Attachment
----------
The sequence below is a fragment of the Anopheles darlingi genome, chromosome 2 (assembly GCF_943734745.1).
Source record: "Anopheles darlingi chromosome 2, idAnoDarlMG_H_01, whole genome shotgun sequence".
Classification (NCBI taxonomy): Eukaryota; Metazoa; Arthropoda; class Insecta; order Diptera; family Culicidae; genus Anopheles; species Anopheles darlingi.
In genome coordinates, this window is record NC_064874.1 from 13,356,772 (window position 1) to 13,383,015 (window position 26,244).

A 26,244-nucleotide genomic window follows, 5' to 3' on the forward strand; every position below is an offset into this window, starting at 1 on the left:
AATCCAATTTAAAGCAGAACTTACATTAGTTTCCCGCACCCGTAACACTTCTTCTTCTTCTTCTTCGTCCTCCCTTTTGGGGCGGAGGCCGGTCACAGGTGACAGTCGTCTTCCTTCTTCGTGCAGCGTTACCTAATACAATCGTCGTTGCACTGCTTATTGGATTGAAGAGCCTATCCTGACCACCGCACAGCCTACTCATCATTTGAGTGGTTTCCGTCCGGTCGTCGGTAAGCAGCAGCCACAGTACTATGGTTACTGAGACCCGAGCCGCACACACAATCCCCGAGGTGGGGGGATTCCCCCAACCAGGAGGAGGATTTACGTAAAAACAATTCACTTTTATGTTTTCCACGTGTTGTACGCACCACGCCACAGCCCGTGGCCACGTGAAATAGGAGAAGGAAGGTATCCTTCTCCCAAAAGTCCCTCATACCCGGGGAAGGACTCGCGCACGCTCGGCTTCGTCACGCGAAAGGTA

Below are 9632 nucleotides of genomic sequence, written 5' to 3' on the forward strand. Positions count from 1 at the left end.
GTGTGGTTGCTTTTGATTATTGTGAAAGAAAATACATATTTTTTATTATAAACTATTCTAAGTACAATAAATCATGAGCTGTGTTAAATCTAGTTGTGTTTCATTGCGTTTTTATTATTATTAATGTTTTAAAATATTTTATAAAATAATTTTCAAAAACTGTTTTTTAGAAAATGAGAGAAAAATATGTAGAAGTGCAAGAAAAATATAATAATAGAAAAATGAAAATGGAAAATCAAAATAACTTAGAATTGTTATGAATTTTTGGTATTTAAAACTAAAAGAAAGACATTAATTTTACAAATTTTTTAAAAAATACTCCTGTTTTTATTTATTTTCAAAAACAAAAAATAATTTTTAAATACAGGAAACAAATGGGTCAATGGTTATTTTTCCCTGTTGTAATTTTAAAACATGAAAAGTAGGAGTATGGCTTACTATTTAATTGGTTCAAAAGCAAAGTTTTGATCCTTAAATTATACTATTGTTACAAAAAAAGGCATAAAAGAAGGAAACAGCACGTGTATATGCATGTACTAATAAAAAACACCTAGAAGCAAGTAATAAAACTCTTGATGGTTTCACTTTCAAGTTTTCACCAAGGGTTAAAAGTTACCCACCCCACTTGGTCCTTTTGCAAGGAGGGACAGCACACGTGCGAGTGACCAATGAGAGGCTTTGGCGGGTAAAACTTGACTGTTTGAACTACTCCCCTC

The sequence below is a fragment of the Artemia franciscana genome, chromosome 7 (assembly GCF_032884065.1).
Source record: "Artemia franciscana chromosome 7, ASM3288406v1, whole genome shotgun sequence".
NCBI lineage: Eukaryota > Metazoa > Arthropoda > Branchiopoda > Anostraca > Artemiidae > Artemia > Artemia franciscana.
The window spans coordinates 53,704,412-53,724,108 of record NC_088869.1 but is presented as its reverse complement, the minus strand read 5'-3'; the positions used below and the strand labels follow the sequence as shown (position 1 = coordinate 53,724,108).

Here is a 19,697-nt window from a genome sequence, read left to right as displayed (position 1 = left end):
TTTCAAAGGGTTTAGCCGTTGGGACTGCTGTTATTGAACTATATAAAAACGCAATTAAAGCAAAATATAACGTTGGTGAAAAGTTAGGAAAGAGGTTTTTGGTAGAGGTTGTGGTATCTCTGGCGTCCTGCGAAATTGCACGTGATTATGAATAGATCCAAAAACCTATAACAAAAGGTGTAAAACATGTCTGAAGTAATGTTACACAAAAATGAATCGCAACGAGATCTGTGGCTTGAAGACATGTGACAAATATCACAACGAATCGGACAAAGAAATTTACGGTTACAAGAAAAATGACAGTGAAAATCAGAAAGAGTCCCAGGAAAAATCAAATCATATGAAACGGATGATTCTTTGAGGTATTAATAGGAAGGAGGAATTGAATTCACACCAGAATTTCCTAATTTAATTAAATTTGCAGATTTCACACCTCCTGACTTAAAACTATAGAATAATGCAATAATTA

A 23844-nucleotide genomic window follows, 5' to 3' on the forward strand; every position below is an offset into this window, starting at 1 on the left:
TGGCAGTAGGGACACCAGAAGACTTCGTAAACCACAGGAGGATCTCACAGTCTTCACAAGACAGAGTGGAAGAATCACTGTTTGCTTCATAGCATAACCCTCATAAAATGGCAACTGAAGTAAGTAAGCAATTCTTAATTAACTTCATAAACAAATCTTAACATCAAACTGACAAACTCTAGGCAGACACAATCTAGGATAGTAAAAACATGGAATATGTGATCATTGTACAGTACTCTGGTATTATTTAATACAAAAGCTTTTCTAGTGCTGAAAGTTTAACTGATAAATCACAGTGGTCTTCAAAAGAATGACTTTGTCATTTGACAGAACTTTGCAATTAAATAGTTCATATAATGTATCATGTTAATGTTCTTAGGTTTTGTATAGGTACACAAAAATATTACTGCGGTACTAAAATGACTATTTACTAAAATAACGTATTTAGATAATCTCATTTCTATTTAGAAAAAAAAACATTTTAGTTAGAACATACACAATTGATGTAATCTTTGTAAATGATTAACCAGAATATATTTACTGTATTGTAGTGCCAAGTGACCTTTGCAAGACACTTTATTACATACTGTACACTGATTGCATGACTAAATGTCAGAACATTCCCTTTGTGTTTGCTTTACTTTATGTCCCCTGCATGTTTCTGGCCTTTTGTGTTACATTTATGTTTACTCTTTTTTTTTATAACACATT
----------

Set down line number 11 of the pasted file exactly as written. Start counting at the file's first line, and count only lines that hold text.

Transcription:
NCBI lineage: Eukaryota > Metazoa > Arthropoda > Branchiopoda > Anostraca > Artemiidae > Artemia > Artemia franciscana.